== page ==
If you notice the above signs of house settling, it pays to have a foundation repair expert come out and assess the situation. Remember, mild settling is normal and should not impact the structural integrity of your home, but if you are having a foundation problem, it’s important to address it early on, before it gets worse.

What's the difference between settling and subsidence?

Subsidence is the sudden sinking of the ground's surface. It's usually caused by mining or fracking activities, though it can also be caused by weather events, like earthquakes. Subsidence can occur at any time once a home is constructed, whereas settling tends to happen soon after construction is complete and can last for a good three years post-construction.

Ultimately, though, the result is the same: Whether your property is subject to settling or subsidence, an extreme case could result in costly foundation damage -- damage you'll need to address.

If you're worried about subsidence, it could pay to get a geological survey before moving forward with your home purchase. That survey will help identify issues with the soil and surrounding land your property is on.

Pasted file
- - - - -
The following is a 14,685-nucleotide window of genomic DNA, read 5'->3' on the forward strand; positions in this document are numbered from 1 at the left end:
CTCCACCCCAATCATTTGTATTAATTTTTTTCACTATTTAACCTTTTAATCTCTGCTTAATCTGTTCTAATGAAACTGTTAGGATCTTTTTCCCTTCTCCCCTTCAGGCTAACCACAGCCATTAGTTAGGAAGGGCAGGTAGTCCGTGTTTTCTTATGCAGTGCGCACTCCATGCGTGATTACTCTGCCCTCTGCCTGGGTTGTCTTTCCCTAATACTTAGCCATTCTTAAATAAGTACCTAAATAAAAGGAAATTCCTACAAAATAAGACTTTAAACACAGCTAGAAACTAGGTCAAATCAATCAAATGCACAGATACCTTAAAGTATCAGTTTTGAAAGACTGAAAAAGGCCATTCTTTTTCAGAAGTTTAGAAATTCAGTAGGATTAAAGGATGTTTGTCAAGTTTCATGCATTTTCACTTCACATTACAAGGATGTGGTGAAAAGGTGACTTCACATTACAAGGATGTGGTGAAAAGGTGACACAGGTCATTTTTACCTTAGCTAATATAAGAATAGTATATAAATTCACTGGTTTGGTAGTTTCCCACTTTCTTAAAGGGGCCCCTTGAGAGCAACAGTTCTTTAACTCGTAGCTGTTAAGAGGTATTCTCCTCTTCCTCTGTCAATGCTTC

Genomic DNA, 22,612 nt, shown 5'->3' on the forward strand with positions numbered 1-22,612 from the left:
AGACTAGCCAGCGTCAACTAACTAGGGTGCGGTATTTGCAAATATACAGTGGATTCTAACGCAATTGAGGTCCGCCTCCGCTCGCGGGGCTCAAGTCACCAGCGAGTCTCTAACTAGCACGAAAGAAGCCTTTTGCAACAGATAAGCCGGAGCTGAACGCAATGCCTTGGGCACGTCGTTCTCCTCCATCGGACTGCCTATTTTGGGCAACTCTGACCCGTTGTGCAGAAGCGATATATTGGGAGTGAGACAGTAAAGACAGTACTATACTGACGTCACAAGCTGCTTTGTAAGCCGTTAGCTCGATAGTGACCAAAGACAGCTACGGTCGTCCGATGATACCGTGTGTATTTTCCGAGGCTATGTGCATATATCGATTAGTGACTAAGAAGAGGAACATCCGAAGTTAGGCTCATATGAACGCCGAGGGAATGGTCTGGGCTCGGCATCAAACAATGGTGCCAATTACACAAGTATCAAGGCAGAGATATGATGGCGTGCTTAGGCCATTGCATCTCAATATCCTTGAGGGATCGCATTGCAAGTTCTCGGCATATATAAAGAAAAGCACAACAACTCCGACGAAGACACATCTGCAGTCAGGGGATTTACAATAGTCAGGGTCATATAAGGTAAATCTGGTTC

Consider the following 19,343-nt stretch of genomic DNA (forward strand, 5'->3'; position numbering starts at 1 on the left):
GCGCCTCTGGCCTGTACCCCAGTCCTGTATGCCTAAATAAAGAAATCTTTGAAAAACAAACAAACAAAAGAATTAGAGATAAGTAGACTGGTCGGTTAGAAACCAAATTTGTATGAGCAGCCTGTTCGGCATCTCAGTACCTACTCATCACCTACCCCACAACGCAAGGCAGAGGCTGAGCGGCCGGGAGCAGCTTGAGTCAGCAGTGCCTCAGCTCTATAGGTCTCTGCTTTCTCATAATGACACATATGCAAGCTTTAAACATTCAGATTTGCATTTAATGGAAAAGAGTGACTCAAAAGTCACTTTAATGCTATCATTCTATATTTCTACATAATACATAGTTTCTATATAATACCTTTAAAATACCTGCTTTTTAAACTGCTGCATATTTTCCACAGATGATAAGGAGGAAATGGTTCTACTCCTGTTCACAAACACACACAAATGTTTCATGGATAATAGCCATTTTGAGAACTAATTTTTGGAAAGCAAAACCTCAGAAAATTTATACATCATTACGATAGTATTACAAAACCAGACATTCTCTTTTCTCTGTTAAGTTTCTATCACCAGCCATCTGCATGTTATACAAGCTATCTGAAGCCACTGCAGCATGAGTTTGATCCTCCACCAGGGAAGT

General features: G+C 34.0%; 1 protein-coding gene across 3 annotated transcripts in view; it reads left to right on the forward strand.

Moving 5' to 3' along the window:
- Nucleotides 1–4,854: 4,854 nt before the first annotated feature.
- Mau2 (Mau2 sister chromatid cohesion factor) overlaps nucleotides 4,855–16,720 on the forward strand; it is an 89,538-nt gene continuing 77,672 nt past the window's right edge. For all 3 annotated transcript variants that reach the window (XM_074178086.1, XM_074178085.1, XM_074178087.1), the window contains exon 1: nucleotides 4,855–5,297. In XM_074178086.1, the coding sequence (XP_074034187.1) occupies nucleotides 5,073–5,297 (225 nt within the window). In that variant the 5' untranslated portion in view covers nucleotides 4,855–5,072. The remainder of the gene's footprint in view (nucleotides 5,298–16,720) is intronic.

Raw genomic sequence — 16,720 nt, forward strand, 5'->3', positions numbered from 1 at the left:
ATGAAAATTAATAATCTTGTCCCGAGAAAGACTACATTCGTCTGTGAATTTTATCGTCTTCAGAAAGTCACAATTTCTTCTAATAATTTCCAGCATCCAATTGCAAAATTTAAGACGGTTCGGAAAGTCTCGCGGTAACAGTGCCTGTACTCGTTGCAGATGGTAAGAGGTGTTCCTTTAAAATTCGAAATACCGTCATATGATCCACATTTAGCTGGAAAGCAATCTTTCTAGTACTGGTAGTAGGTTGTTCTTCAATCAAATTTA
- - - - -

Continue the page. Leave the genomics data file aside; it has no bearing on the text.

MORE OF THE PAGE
Can you prevent house settling?

Generally speaking, there's not much you can do to prevent houses from settling, as it's a natural process. But if you're buying a home and are worried about a foundation problem, it pays to have a thorough home inspection to identify potential issues from the start. It also pays to have a land survey done before you buy your home, as it could uncover grading issues that could put your foundation at risk.

Also, pay attention to the way water sits on your property before completing a purchase. Too much pooling around your home could be a sign that your foundation will eventually encounter problems if it hasn't already.

The bottom line on house settling

Most houses settle over time, and normal settling won't necessarily wreck your home's foundation. If you're seeing some signs of settling and are worried about a serious foundation issue, it pays to call in a repair expert or structural engineer to assess your home and recommend solutions. But as long as you get the all clear, house settling shouldn't be something you lie awake at night worrying about.